Backlighting: Backlighting is created when your subject is between you and the sun. It can cause very pleasing rim light, especially on a horse with a light coloured mane and tail. This type of lighting requires a bit more knowledge of your camera settings, where exposure compensation comes into play to eliminate a subject being too dark. On newer camera phones you can touch the screen where your subject is and move your finger up or down to adjust the light on your subject.
Bounced light: Bounced light occurs when you use something like a reflector or a wall or window to reflect the light onto your subject. This can create wonderfully warm images, aids in avoiding shadows, squinting eyes and can help create even light. You can use an actual reflector or the side of an aluminum barn, basically anything that reflects light.
The word composition is used to describe the placement of relative objects and elements in a work of art. This placement is what can make a photograph stand out. To help you understand how to compose an image you can consider these three goals:
- draw attention to the main subject
- lead the viewer’s eye into the image and keep it there
- eliminate distracting parts of the scene, which can take the viewer’s eye away from the subject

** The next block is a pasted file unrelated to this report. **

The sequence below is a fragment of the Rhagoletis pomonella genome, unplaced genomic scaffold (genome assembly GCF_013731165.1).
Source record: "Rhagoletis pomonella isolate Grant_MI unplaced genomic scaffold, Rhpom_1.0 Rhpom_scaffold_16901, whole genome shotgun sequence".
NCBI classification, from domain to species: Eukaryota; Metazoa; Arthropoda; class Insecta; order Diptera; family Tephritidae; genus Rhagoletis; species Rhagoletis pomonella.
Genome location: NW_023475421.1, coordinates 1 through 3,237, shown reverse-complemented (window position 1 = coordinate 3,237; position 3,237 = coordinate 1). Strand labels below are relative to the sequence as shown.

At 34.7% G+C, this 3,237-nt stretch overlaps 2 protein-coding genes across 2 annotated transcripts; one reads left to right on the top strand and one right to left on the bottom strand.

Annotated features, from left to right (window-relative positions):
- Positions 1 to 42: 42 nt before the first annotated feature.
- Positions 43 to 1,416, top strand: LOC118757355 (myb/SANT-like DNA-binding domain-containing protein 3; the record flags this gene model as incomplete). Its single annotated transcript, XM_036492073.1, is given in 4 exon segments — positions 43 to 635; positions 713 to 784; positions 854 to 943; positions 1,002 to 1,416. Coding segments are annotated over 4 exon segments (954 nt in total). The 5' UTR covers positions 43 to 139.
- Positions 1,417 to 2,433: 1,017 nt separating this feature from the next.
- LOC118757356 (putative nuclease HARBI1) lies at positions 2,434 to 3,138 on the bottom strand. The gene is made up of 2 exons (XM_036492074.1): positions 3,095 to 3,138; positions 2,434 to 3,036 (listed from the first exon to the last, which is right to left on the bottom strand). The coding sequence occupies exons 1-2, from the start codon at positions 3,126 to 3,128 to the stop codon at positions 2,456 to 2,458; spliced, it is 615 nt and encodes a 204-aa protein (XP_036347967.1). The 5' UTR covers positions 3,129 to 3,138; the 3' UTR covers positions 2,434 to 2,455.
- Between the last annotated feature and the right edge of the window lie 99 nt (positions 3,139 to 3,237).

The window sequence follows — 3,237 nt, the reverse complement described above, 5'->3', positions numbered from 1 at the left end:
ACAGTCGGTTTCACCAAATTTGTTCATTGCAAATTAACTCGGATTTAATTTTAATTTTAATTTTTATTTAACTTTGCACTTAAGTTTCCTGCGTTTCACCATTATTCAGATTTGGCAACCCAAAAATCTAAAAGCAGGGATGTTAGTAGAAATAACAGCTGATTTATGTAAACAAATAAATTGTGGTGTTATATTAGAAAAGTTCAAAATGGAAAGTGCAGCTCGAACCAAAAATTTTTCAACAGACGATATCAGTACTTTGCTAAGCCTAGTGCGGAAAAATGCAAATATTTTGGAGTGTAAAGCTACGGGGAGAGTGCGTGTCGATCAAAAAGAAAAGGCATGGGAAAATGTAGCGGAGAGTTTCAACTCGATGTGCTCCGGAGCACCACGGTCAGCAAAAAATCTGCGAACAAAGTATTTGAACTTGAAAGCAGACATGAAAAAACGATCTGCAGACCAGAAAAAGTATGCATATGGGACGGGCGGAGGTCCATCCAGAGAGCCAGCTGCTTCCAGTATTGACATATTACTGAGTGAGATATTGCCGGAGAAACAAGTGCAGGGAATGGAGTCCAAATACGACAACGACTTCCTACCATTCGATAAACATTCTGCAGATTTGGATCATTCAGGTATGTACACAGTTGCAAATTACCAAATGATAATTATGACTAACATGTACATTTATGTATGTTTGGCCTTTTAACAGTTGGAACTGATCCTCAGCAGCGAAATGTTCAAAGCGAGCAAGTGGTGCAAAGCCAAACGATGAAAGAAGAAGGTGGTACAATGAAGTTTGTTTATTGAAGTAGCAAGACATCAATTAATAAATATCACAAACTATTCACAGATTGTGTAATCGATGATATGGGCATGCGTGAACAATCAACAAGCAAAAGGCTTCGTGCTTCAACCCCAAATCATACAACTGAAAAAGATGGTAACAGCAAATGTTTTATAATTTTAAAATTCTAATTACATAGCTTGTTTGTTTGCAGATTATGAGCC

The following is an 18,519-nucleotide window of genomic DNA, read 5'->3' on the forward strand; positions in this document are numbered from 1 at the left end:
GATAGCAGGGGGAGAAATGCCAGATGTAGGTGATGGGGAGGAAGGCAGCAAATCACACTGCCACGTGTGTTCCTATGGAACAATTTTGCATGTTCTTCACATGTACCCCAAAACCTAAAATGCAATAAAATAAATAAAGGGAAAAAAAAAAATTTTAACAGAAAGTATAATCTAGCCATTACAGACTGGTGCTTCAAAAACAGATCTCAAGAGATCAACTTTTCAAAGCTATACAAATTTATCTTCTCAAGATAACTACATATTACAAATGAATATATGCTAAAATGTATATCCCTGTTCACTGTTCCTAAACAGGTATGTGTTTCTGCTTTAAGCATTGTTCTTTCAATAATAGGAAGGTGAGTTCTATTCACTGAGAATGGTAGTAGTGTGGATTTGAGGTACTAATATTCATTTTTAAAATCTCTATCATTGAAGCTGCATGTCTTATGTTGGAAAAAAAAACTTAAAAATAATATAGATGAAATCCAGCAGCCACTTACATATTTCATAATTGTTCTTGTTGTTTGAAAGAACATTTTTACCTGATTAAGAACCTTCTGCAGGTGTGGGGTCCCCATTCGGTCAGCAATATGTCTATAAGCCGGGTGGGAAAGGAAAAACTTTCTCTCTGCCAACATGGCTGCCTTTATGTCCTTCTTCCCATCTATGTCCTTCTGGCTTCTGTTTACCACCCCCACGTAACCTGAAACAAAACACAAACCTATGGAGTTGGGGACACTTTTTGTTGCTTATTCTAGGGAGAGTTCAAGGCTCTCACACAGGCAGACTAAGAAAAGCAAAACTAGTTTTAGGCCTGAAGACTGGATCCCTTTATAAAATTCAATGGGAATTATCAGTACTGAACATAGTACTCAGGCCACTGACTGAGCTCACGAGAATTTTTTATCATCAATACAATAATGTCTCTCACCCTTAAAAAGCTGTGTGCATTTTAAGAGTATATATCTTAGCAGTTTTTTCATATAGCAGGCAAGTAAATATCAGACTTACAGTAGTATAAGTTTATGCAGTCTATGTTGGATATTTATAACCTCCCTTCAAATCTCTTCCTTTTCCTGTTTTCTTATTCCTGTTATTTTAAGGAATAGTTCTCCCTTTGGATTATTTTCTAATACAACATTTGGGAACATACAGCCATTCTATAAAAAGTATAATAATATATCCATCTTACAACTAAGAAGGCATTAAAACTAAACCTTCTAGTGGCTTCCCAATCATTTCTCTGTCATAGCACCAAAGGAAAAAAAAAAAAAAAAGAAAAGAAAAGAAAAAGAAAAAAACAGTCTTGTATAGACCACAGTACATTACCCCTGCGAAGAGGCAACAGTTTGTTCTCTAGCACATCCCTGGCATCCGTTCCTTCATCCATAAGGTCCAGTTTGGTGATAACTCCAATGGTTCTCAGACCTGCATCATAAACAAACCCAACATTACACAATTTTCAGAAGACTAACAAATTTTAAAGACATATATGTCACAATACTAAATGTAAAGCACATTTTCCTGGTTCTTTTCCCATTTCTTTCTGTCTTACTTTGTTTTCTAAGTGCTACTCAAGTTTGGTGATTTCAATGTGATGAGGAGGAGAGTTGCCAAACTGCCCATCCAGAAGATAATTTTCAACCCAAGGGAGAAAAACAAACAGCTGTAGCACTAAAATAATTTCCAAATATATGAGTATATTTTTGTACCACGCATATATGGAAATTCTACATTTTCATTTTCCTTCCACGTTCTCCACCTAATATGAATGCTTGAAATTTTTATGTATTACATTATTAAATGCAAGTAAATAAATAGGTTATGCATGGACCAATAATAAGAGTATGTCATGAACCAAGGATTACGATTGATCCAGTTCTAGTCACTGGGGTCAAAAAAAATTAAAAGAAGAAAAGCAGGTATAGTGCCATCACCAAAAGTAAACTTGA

These goals can be obtained by following a few simple steps.
Include a focal point where the viewer can place their gaze and rest there. In a portrait shot, this is usually the subject’s eye(s). In a conformation shot or free running/action shot, it will be the horse’s body. You can use leading lines to bring the viewer to your subject; diagonal lines are often more appealing. For instance, a diagonal fence line can be used to lead the viewer into the image and directly to the horse. Be careful to avoid lines that may carry the viewer out of the photo.
Use the rule of thirds. This rule applies to the fact that if you divide an image in three parts, both horizontally and vertically, the eye naturally goes to the intersections of those lines. You will want to have something of interest in one or two of those intersections.
When shooting moving objects, leave room for the subject to get to where they are going. For example, if the subject is moving to the right, leave some empty space to the right.
Use naturally occurring elements in the image to frame your subject such as trees, fences, windows, doorways and corridors.
Other elements that can draw the viewer into your image include patterns and symmetry.